Dy­na­mite: Sea­son Two Watch on­line Lady

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(Pam Brady, Mitchell Hur­witz) finds Maria Bam­ford and com­pany deep­en­ing the meta world they cre­ated in sea­son one, with sav­agely funny ob­ser­va­tions about show­biz, men­tal health and self­im­prove­ment. Maria (Bam­ford) has moved in with her shaggy boyfriend Scott (Óla­fur Darri Ólaf­s­son) and tries to ne­go­ti­ate things like trust, fi­nances and com­pet­i­tive­ness, while her adorable Ger­man-ac­cented talk­ing pugs look on.

Based on the first four episodes, there’s a more solid struc­tural spine to the se­ries. Now, be­sides ref­er­enc­ing Maria’s past in flash­backs to Du­luth that re­sem­ble clas­sic early 80s sit­coms (Mary Kay Place re­turns as Maria’s mom, but Kurt Braunohler re­places Ed Be­g­ley Jr. as her dad), each episode also looks to the fu­ture, where an Elon Musk-bankrolled se­ries di­rected by Maria’s nar­cis­sis­tic agent (Ana Gasteyer) takes things even fur­ther into bizarroland.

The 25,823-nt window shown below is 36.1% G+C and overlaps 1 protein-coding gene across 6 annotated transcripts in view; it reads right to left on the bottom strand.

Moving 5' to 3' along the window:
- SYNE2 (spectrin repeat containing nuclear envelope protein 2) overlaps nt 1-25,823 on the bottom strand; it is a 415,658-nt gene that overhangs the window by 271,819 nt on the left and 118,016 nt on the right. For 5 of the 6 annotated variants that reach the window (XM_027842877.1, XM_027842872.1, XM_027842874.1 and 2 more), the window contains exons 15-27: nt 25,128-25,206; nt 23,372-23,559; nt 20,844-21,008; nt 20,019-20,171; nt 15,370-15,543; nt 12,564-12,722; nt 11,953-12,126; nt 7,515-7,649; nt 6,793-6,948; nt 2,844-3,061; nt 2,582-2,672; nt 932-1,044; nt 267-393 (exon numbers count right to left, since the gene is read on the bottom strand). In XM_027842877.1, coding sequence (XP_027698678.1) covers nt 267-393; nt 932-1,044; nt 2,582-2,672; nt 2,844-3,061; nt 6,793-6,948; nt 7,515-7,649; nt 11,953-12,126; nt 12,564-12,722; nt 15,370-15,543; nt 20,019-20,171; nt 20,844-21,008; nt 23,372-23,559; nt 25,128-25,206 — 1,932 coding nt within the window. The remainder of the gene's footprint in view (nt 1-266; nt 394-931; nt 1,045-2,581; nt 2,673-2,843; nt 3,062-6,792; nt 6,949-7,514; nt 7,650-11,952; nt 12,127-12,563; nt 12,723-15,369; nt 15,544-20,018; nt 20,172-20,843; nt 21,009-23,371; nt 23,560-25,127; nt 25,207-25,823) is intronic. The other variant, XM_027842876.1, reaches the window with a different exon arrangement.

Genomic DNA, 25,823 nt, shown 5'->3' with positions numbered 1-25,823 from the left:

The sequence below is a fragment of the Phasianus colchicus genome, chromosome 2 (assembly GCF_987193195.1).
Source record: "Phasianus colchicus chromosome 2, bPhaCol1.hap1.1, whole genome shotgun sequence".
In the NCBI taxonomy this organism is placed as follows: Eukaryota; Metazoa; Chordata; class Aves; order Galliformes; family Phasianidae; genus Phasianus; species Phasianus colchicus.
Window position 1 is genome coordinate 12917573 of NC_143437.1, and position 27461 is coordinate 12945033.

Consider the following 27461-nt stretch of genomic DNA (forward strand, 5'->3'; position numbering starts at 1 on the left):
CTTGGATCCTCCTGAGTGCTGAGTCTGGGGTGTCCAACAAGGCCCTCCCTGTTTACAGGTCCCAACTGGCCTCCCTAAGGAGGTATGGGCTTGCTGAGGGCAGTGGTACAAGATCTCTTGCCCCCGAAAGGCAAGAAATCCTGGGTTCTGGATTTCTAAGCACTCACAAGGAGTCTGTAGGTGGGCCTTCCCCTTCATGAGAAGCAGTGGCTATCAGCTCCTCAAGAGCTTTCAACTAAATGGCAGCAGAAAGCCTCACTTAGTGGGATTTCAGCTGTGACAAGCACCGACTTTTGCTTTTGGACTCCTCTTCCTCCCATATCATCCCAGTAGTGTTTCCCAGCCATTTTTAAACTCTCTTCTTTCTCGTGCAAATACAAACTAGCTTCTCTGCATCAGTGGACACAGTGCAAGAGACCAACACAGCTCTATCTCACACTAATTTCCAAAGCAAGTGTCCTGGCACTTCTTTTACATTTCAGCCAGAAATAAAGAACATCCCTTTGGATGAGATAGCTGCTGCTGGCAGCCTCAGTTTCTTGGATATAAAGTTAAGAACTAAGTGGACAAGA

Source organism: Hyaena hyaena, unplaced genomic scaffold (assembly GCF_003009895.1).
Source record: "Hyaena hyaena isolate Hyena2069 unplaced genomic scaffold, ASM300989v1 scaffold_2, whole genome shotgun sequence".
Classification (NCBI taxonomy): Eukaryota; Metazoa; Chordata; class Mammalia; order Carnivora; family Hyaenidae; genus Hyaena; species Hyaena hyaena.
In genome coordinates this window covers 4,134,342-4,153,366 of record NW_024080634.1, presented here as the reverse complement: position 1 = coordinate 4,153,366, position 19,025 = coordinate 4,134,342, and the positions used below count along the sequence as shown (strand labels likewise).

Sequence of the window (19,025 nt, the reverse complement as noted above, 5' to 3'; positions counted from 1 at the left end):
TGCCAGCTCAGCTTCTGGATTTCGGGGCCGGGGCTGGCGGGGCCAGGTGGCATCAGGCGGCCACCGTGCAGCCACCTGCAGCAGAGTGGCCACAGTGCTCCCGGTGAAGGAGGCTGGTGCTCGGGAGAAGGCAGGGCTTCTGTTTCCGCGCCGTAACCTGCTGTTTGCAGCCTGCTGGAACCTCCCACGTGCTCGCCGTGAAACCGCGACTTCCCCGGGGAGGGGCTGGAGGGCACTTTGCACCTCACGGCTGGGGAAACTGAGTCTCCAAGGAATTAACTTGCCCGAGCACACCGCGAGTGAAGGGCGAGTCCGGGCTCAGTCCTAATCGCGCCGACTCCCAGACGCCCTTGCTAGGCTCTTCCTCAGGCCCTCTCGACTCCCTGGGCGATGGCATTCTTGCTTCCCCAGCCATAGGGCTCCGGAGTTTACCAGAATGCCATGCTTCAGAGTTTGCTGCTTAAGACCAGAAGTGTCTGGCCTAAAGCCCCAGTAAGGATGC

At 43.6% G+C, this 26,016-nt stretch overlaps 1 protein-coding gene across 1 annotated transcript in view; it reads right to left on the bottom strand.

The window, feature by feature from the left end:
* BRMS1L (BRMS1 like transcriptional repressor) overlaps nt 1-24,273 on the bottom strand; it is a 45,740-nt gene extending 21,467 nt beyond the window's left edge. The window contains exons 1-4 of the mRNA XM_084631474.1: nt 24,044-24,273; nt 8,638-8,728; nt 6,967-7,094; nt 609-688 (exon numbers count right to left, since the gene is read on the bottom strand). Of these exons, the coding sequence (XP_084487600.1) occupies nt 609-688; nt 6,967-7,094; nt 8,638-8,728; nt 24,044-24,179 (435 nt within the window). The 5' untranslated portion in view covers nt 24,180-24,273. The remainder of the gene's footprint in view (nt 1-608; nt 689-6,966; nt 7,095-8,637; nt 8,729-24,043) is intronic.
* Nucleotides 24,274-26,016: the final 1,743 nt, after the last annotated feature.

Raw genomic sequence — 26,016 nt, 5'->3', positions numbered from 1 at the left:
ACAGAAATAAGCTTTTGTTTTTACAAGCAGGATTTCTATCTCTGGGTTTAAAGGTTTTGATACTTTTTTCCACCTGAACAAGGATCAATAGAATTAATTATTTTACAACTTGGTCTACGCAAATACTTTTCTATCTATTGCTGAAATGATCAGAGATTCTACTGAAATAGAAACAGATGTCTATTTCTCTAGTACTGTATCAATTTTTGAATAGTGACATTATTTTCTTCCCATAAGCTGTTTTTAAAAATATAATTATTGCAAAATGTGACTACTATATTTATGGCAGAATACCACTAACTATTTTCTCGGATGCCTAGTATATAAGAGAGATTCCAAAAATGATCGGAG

Not that the se­ries has be­come pre­dictable. The se­cond episode, guest-star­ring Judy Greer as a woman Maria be­friends at a Debtors Anony­mous group, takes a turn that is amus­ingly sur­real (hint: there’s more dog act­ing), and an­other episode fea­tures Trans­par­ent showrun­ner Jill Soloway in­tro­duc­ing Maria to the Hol­ly­wood Ladies Club. Lots of shots at gen­der and sex­ual pol­i­tics here.

The show is so clever that it even ref­er­ences Net­flix in the look of the pro­duc­tion com­pany that pro­duces Maria’s fu­tur­is­tic show. And in case you were on the fence about that ec­cen­tric first sea­son, Bam­ford lists four things that didn’t work in it. Clearly she and the cre­ative team learned a thing or two. On Net­flix Novem­ber 10. NNNN (Glenn Sumi)

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